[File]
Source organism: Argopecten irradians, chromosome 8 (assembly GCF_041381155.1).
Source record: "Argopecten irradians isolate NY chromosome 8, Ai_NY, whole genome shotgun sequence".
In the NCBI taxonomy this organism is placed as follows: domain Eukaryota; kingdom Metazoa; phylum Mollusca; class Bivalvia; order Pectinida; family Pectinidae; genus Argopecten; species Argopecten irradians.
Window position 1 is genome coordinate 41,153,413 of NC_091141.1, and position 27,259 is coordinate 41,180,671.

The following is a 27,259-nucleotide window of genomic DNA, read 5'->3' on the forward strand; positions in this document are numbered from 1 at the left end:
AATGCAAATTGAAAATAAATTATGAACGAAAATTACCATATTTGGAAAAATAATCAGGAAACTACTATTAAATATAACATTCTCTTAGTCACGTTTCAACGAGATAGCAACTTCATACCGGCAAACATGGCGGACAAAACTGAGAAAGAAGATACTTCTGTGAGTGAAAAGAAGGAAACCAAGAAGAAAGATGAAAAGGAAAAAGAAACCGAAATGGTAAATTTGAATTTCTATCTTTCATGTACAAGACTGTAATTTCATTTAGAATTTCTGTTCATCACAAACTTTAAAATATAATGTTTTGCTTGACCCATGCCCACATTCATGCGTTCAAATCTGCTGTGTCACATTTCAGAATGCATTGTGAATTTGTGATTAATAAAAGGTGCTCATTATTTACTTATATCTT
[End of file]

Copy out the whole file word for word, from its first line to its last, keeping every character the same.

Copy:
Source organism: Argopecten irradians, chromosome 8 (assembly GCF_041381155.1).
Source record: "Argopecten irradians isolate NY chromosome 8, Ai_NY, whole genome shotgun sequence".
In the NCBI taxonomy this organism is placed as follows: domain Eukaryota; kingdom Metazoa; phylum Mollusca; class Bivalvia; order Pectinida; family Pectinidae; genus Argopecten; species Argopecten irradians.
Window position 1 is genome coordinate 41,153,413 of NC_091141.1, and position 27,259 is coordinate 41,180,671.

The following is a 27,259-nucleotide window of genomic DNA, read 5'->3' on the forward strand; positions in this document are numbered from 1 at the left end:
AATGCAAATTGAAAATAAATTATGAACGAAAATTACCATATTTGGAAAAATAATCAGGAAACTACTATTAAATATAACATTCTCTTAGTCACGTTTCAACGAGATAGCAACTTCATACCGGCAAACATGGCGGACAAAACTGAGAAAGAAGATACTTCTGTGAGTGAAAAGAAGGAAACCAAGAAGAAAGATGAAAAGGAAAAAGAAACCGAAATGGTAAATTTGAATTTCTATCTTTCATGTACAAGACTGTAATTTCATTTAGAATTTCTGTTCATCACAAACTTTAAAATATAATGTTTTGCTTGACCCATGCCCACATTCATGCGTTCAAATCTGCTGTGTCACATTTCAGAATGCATTGTGAATTTGTGATTAATAAAAGGTGCTCATTATTTACTTATATCTT